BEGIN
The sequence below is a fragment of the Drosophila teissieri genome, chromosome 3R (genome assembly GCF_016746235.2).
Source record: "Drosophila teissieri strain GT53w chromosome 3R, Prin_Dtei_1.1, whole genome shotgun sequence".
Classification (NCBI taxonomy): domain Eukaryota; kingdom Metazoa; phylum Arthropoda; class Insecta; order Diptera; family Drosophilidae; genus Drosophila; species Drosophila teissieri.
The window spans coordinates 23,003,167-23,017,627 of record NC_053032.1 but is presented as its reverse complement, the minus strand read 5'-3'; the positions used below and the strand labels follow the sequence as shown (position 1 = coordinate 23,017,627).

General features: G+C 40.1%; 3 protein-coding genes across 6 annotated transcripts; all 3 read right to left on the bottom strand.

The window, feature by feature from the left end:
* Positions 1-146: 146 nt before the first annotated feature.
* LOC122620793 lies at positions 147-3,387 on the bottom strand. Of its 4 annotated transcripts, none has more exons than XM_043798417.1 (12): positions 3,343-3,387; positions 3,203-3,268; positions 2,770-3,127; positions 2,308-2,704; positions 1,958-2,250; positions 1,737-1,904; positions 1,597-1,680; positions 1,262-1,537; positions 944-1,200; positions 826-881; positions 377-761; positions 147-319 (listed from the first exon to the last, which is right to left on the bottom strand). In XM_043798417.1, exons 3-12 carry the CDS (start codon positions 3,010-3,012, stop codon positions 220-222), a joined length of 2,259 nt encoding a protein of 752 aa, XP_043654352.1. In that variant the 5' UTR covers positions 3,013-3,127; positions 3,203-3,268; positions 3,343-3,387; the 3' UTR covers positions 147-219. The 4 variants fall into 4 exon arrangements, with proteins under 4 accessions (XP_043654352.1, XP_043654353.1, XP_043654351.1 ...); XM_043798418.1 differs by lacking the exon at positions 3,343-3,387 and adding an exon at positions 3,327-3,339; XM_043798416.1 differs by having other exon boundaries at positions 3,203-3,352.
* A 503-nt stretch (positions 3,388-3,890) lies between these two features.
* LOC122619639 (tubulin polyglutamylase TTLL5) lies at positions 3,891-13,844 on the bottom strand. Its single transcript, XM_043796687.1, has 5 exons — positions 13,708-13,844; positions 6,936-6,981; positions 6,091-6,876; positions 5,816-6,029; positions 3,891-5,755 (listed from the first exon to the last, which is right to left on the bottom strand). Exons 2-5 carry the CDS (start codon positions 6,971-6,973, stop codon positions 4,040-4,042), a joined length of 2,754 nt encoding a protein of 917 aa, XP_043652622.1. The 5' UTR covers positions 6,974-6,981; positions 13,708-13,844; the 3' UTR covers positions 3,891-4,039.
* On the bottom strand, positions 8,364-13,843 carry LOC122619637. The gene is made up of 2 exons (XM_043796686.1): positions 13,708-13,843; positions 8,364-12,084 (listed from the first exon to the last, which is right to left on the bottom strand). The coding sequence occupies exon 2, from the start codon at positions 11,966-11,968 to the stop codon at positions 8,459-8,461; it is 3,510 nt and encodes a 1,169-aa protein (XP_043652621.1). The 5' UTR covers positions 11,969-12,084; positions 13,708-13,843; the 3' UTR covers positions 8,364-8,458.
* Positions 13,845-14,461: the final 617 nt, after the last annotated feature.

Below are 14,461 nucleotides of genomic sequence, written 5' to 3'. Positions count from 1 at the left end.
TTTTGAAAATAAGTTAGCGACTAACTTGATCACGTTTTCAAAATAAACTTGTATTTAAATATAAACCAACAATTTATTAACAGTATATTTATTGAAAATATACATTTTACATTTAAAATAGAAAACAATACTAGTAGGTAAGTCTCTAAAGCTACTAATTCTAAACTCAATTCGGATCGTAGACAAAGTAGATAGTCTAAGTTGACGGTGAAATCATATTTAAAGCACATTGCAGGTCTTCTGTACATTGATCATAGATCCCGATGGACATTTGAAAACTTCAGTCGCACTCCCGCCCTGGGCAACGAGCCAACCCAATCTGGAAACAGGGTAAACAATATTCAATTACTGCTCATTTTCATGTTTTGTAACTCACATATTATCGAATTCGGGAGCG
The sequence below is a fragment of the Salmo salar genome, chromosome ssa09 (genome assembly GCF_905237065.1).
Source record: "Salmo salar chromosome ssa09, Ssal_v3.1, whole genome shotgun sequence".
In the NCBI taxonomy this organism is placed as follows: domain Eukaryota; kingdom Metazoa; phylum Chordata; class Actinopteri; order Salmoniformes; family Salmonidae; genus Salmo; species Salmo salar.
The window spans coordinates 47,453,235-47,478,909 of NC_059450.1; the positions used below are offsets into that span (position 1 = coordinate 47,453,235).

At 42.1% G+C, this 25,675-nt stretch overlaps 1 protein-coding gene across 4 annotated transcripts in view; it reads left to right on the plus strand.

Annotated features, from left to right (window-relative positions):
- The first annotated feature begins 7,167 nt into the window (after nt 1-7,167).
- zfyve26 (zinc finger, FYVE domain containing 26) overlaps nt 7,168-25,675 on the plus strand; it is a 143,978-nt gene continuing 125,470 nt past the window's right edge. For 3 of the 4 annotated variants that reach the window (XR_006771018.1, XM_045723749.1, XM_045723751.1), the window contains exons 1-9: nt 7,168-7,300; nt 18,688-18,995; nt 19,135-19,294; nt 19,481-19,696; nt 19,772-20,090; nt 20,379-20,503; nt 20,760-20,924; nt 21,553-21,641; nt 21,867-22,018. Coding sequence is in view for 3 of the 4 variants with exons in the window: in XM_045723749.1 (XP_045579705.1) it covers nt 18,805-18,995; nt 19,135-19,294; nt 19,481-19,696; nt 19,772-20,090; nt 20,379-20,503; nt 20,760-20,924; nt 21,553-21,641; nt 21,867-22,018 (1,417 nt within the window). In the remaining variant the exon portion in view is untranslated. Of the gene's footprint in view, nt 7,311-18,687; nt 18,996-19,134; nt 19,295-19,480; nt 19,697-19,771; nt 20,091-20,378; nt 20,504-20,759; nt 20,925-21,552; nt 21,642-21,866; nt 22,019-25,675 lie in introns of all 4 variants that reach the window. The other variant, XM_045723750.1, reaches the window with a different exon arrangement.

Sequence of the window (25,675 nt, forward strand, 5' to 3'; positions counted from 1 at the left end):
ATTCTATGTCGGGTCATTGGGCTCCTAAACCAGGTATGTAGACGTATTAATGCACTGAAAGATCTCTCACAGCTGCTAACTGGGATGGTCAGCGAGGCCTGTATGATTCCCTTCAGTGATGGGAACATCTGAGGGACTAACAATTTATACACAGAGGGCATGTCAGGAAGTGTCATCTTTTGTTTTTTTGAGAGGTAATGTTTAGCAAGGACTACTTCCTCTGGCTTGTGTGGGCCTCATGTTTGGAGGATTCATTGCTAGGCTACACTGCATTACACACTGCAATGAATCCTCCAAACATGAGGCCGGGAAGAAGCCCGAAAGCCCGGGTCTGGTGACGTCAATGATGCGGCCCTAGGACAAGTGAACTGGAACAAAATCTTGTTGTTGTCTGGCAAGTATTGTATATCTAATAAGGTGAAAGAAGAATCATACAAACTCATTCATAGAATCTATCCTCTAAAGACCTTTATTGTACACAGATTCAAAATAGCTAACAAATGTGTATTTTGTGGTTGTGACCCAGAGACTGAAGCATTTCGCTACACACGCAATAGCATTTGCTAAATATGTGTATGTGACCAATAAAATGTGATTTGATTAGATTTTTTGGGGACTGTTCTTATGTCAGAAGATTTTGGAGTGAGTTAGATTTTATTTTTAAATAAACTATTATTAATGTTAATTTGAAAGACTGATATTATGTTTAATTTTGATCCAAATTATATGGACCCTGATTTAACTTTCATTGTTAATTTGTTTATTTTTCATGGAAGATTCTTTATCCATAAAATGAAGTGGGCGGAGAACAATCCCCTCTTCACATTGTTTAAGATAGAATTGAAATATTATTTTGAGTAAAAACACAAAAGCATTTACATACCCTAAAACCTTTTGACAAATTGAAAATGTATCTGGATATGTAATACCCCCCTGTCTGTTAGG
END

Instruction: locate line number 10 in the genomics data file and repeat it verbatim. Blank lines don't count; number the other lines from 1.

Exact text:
* LOC122619639 (tubulin polyglutamylase TTLL5) lies at positions 3,891-13,844 on the bottom strand. Its single transcript, XM_043796687.1, has 5 exons — positions 13,708-13,844; positions 6,936-6,981; positions 6,091-6,876; positions 5,816-6,029; positions 3,891-5,755 (listed from the first exon to the last, which is right to left on the bottom strand). Exons 2-5 carry the CDS (start codon positions 6,971-6,973, stop codon positions 4,040-4,042), a joined length of 2,754 nt encoding a protein of 917 aa, XP_043652622.1. The 5' UTR covers positions 6,974-6,981; positions 13,708-13,844; the 3' UTR covers positions 3,891-4,039.